Friday, March 21, 2008

Summary Week Three: eLearning Guidelines

Some great posts in Week three about two issues relating to eLearning and some eLearning Guidelines which relate to these. It looks like everyone has managed to find a diverse selection of guidelines and had no qualms about getting carried away. It is hard to choose just two or three. The following paragraphs outline some of the guidelines and issues you have all mentioned.

Yvonne has mentioned issues around blended learning and managed to find several guidelines which relate to this area in her post. She has also managed to find an educational situation perfect for evaluating. I wont give the game away entirely here, and you can read all about it on her blog. The eLearning guidelines Yvonne eventually settled on are interesting ones which can be used to really tease out what is important for making learning creative and effective where technology is involved. Here is one example - "ST7 Will the e-learning foster students’ curiosity and creativity?".

For Gordon in his post, there are issues around whether industry "are open to blended delivery options" for delivery of unit standards, the development of online communities, and also in relation to a suitable Learning Management system and staff training. For example, "TO1 Are staff development programmes for e-learning developed in consultation with teaching staff, in order to identify and meet staff needs?" An interesting discussion has started in the comments area.

Online discussion and timely feedback and retention rates are the areas selected by Hilary in her post and discussion about the associated issues and the relevant guidelines. For example, "TD10 Should students present work using online discussion tools?" The big issue here, which many of you will be able to relate to, is one about plagiarism and people taking stuff straight from the Internet.

And you may also be able to relate to this issue raised by Hilary, "
..any structured course that contains several modules and/or is self paced, the highest drop-out will occur within the first few weeks," and the guideline associated with it. See for yourself and add to the discussion.

Lesley has chosen two guidelines which are very complimentary to each other, and could have very important implications for addressing the issues she has identified in her post. These relate to negotiated learning goals and completion of training modules, and getting honest and constructive feedback from trainees. Is it about motivation or about the quality of the materials? Again some great comments which are extending the discussion Lesley has commenced.

Helga has chosen several guidelines and in the first post about this topic she has discussed three main guidelines to be included in an evaluation as well as several subsidiary guidelines. For example, "SO7 Is it clear at the start of the course what support teaching staff will provide students?"

This is particularly important for an organisation which is offering online learning for the first time. The discussion of issues illustrates how it is probably best to pre-empt issues rather than always trying to put "bandaids on the gaping wounds" - have a look at Helga's post and see what you think.

In the part 2 post Helga mentions the issues around how the guidelines could be applied: "the guidelines can be applied at two levels. One is the whole computer training / induction framework, the other is the individual courses that are part of this framework." Helga is as yet undecided as to which approach will be taken, and has done a lot of preliminary thinking about the approach which will be most appropriate at this stage.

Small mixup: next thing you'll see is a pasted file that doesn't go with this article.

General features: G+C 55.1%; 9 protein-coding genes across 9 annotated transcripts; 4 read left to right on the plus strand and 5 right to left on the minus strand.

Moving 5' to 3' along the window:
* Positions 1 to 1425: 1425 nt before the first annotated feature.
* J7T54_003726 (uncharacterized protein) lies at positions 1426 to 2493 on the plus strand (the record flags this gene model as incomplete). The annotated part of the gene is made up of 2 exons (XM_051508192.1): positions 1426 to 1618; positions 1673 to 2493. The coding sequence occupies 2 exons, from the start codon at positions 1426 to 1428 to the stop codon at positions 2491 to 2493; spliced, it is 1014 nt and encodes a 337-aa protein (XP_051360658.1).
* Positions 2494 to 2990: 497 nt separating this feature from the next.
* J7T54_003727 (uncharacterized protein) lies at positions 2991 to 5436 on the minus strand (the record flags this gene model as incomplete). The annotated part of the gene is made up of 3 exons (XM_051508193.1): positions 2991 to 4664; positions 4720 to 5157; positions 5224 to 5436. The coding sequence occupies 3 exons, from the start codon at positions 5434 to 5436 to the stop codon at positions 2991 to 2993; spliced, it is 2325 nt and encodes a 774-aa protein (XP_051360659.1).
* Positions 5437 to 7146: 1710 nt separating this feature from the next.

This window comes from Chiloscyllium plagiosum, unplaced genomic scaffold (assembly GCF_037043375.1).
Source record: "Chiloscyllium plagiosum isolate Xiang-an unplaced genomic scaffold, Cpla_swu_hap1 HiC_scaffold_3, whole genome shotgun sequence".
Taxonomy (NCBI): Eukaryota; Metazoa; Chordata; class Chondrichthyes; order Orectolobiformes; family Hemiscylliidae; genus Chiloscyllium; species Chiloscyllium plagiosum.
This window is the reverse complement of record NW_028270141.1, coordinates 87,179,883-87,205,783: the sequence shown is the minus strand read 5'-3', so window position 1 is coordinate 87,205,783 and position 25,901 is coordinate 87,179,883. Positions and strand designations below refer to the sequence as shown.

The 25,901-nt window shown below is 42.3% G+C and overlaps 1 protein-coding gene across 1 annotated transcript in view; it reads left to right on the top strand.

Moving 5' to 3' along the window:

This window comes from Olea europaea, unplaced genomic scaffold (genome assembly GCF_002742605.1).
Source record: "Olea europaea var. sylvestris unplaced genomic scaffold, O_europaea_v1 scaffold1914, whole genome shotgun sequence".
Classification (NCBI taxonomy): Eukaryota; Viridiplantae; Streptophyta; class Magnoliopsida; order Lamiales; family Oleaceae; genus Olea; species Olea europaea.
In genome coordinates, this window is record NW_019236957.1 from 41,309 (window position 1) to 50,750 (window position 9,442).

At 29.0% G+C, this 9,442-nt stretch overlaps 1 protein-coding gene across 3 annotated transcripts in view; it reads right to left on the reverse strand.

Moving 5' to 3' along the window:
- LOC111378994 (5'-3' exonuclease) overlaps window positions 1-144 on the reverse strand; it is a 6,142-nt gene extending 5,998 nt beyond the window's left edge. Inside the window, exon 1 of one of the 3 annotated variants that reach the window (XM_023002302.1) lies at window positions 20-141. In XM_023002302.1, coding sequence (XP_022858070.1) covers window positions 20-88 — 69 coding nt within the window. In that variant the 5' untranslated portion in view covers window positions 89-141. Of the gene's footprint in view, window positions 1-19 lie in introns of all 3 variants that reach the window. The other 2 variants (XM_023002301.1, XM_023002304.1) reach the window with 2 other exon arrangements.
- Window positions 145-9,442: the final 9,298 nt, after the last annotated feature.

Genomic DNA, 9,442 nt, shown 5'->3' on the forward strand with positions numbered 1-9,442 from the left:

Barbara has three guidelines which compliment each other very well. TD1 - learner-centred and achievement of learning outcomes and TT6 - good practice and self assessment. TT13 also fits well as it is about meeting students' needs. I will be interested to read some more about the issues associated with these guidelines - perhaps some of you could chip in with your own experiences in this area.

Important - Describe the issues then select the guidelines
Some people have spent a lot of time outlining why the guidelines they have selected are important, however, they have not always described the issues which led them to select the guidelines or mentioned how the guidelines might help address the issues. It is important to look at the issues first, then choose the guidelines. The description about the issues will form the background in your evaluation plan so it is an important step in this process.

Article about an evaluation study
Also some of you have commented on the article of an evaluation study of podcasting methods introduced to dentistry students studying microbiology. It was conducted at the University of Michigan (U-M) School of Dentistry by Brittain, Glowacki, Van Ittersum and Johnson, 2006. This is a useful example to read as it has some description about the methodology used in the study.

Some advice
When honing down the number of guidelines (I recommend you end up with two or three) which will be used in your evaluation project, you all need to make a decision about the most important issues for your organisation at the present. Your evaluation project could help address these issues, so you need to choose the most appropriate guidelines against which you can evaluate and describe how they might address the issues. If you try and address too many issues and select too many guidelines, your project will become unmanageable, and time is limited as you are all well aware.

I now feel sort of caught up and hope most of you will get some time over Easter to do the same. Watch out for the Easter bunny.

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